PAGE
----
Magical mountains at sunset

Magical mountains at sunset

 

 

 

 

 

 

 

 

The 40-mile Cherry Creek bike trail runs directly through the park so biking into the city for a Starbucks and a trip to the flagship REI store was a must. The round-trip will reward you with 30 miles of spinning and aching legs, as the trek back is mostly uphill.

For a more leisurely ride, the trail around the lake and across the dam will allow you to explore the park’s many amenities and, if your timing is right, you may be able to participate in a most unusual yoga class.

The yoga instructor for the day, giving a quick lesson to a watchful egret.

The yoga instructor for the day, giving a quick lesson to a watchful egret.

 

 

 

 

 

 

 

 

 

As busy as our schedules were, it is a wonder that we caught up to a delightful couple and their little Angel. Yep, Island Girl was in the house (or campground to be more precise).   With their crazy schedule and ours we each had to work our flexibility muscles to squeeze in two short visits.  Hector and Brenda were as warm and engaging as we knew they would be and we look forward to catching up with them again later this winter.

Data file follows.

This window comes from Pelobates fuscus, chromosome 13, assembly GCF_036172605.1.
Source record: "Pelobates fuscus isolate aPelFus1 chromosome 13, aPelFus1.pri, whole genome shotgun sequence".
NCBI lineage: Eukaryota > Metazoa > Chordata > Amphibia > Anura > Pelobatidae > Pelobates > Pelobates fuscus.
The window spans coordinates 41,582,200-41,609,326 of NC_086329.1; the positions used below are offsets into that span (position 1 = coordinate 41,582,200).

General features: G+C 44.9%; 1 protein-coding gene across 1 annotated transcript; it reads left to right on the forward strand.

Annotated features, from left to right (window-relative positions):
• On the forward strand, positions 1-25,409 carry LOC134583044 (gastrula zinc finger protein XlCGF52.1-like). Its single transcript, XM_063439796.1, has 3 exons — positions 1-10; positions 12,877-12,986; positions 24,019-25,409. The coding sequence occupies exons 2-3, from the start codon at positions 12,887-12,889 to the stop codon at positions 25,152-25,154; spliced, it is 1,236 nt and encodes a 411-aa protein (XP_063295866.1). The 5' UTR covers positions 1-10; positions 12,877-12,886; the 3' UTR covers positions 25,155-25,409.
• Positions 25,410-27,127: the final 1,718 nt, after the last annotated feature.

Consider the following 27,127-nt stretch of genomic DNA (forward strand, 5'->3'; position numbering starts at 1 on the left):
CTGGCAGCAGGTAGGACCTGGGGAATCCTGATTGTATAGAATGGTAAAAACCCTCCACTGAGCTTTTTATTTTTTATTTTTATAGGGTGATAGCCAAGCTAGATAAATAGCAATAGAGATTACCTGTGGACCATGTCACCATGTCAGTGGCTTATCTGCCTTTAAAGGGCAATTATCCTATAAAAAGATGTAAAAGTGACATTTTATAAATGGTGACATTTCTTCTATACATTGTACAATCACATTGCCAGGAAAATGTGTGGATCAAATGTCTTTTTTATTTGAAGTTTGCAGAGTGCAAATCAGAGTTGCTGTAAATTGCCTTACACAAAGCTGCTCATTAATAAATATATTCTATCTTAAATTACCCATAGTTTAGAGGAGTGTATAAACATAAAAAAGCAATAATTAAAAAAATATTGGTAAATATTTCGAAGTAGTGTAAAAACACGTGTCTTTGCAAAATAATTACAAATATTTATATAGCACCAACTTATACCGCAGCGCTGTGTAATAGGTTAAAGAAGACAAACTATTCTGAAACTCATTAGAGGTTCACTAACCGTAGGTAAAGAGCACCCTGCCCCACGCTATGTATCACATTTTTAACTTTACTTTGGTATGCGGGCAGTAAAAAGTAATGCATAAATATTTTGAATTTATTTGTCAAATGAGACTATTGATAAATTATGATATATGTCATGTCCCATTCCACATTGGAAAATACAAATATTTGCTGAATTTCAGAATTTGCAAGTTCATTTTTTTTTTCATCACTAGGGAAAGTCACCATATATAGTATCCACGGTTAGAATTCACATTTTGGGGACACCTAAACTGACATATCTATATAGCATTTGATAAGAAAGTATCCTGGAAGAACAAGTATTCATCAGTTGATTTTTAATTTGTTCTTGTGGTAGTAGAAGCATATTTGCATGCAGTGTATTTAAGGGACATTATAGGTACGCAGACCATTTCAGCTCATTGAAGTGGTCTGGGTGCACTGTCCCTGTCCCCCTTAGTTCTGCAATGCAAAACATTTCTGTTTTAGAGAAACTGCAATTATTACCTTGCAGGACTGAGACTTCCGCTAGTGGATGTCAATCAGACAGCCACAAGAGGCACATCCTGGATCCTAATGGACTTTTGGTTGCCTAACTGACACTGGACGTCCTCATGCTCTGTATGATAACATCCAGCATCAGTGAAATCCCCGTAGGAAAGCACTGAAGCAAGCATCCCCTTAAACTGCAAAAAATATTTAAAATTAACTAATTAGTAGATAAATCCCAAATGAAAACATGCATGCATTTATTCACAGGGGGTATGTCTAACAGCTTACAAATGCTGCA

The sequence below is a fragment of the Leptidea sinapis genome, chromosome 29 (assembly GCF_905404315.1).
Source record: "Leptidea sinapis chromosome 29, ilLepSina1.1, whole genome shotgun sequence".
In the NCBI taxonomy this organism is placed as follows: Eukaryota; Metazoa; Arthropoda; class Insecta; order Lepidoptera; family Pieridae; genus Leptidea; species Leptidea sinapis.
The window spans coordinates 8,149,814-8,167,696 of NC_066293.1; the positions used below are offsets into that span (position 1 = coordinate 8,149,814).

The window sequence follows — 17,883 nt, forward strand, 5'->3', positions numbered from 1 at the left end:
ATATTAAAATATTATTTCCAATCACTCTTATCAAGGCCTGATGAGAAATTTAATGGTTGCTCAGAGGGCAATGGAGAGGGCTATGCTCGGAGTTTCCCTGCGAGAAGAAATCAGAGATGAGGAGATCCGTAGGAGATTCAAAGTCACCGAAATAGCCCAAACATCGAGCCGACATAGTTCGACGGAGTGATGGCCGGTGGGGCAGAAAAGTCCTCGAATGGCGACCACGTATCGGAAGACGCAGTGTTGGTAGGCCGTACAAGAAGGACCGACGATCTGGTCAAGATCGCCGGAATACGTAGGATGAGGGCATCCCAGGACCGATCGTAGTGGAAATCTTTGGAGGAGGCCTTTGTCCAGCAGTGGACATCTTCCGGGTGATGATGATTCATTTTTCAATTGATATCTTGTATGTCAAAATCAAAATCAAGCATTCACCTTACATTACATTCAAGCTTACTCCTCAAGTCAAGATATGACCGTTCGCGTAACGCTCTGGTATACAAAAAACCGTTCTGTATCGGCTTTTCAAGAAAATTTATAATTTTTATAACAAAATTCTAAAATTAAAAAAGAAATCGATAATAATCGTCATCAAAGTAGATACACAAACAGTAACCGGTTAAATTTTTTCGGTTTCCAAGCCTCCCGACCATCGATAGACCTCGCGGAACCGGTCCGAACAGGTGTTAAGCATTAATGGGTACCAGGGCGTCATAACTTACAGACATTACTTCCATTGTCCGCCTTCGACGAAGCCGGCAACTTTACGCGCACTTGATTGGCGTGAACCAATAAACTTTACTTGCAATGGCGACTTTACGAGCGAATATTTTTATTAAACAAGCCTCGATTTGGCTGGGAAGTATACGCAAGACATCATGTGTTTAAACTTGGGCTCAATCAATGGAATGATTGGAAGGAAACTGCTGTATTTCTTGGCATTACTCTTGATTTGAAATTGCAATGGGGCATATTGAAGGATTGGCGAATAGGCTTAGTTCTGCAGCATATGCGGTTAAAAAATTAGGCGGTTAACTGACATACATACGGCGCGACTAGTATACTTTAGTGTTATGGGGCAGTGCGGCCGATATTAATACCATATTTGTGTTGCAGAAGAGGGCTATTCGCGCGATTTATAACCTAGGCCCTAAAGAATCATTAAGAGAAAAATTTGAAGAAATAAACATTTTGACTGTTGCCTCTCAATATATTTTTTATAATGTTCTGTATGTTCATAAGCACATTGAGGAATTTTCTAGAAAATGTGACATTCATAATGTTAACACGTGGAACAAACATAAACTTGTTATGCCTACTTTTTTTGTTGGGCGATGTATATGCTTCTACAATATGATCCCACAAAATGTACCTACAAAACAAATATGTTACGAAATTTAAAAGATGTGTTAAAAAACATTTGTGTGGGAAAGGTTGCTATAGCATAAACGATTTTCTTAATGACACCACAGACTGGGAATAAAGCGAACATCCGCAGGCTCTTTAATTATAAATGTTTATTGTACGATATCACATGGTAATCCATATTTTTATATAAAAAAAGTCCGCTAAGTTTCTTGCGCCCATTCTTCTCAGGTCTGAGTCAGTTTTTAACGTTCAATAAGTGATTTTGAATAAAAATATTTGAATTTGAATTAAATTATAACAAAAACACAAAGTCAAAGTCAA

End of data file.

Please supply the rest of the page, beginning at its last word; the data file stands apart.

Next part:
For those who want an escape to some fabulous destinations teeming with wildlife, click here to see how Hector views his world. It is a feast for the eyes.

Island Girl's navigator Hector and the lovely Brenda

Island Girl’s navigator Hector and the lovely Brenda

 

 

 

 

 

 

 

 

 

 

We took our leave from Cherry Creek earlier than our normal departure time as we were looking forward to visiting friends in Cañon City whom we hadn’t seen in three years. It seems our timing worked out well for us as an “epic hailstorm” moved through Denver and Cherry Creek State Park early that afternoon, causing much damage. Our thoughts are with those who did not fare as well as we.

Our next stop took us to the Colorado mountains, where the fall colors where at their peak and love was in the air.  Stay tuned! :)